Fateful Choices, Ian Kershaw

Fateful Choices, Ian Kershaw

Ten Decisions that Changed the World, 1940-1941

The basic premise of this book is that a series of important choices made in 1940 and 1941 that fundamentally decided the course of the Second World War. The first of these was the British decision to fight on after the fall of France, while the last was Hitler's decision to declare war on the United States after the Japanese attack on Pearl Harbor. These are the choices that turned a European war with world wide implications into a truly global war.

The final chapter of the book is rather different in tone and content. Here Kershaw looks at the German decision to kill Europe's Jews, tracing its development from pre-war plans to expel Germany's Jews to the deadly choices made as Russian resistance stiffened.

Inevitably, given the nature of the book, this is sometimes a slightly disjointed read, most noticeably for me in the chapter that deals with Italy and Mussolini's decision to enter the war, which feels like a less important decision than the other nine. One could make a good case for replacing this chapter with one on the British and French decision to declare war in 1939.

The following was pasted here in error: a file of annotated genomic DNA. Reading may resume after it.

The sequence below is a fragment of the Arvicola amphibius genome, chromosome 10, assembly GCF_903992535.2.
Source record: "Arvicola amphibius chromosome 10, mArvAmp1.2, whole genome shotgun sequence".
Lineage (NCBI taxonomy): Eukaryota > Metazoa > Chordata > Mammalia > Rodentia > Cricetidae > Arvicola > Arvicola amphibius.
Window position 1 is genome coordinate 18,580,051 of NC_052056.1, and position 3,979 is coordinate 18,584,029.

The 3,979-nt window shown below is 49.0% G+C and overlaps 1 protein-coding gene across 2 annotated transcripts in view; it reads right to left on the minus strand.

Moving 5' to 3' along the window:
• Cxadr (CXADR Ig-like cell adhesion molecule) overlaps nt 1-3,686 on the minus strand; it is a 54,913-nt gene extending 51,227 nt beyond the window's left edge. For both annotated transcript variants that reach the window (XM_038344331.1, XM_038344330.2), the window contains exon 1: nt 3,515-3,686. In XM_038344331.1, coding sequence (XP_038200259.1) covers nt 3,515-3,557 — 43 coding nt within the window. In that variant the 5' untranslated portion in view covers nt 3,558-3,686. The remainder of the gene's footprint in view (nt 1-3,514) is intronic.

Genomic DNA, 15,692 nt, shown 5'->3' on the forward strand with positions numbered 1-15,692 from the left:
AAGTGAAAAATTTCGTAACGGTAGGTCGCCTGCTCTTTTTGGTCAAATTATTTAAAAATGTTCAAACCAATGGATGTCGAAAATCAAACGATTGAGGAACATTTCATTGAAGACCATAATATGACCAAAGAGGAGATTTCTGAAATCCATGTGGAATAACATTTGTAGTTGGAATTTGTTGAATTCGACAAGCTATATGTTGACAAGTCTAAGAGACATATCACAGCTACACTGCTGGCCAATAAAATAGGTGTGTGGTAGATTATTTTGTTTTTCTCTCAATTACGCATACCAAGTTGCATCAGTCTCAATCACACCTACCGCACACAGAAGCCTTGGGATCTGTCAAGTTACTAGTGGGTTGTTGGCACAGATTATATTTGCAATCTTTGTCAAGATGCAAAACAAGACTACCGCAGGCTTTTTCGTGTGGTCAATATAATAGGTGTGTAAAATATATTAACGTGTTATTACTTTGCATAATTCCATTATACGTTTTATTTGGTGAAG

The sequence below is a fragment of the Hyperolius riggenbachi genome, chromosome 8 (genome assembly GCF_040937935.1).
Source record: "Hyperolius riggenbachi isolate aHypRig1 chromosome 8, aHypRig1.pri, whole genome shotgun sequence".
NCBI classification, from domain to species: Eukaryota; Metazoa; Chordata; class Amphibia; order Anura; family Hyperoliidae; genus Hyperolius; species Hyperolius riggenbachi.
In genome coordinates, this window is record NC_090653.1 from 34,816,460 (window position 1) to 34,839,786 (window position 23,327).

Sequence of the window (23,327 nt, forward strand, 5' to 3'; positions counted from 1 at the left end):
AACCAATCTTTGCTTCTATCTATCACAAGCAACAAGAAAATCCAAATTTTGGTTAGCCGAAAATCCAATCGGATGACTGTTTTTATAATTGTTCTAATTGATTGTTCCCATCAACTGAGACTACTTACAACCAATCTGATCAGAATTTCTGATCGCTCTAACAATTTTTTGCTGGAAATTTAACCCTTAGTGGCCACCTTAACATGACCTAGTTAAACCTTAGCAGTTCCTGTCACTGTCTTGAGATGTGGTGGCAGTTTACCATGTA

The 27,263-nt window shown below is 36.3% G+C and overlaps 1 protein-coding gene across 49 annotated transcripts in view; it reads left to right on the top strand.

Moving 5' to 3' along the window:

Having said that, the changes of scene are also one of the books strengths, allowing us to compare the decision making processes of the democracies, the European dictatorships and the Japanese collective authoritarianism, a theme that Kershaw deliberates brings out as he progresses through the book. The contrast between the considered political debates in Britain and the United States and the personal choices made by Hitler, Stalin and Mussolini is very clear. Roosevelt had to take public opinion into account, Churchill needed to win over his cabinet colleagues and even the Japanese decisions were made by groups of powerful men, but in Berlin, Rome and Moscow only one opinion really counted. What Kershaw demonstrates brilliantly is how that concentration of power in the hands of a single person reduced or entirely eliminated the expression of opinions that did not support their own views.

Kershaw has chosen an interesting approach to the history of the Second World War, and has produced a valuable work that gives an insight into the different ways decisions were made in the main combatant nations involved in the war. A fascinating book that provides a different view on one of the most studies of all wars.

Author: Ian Kershaw
Edition: Hardcover
Pages: 656
Publisher: Allen Lane (UK), Penguin (North America)
Year: 2007


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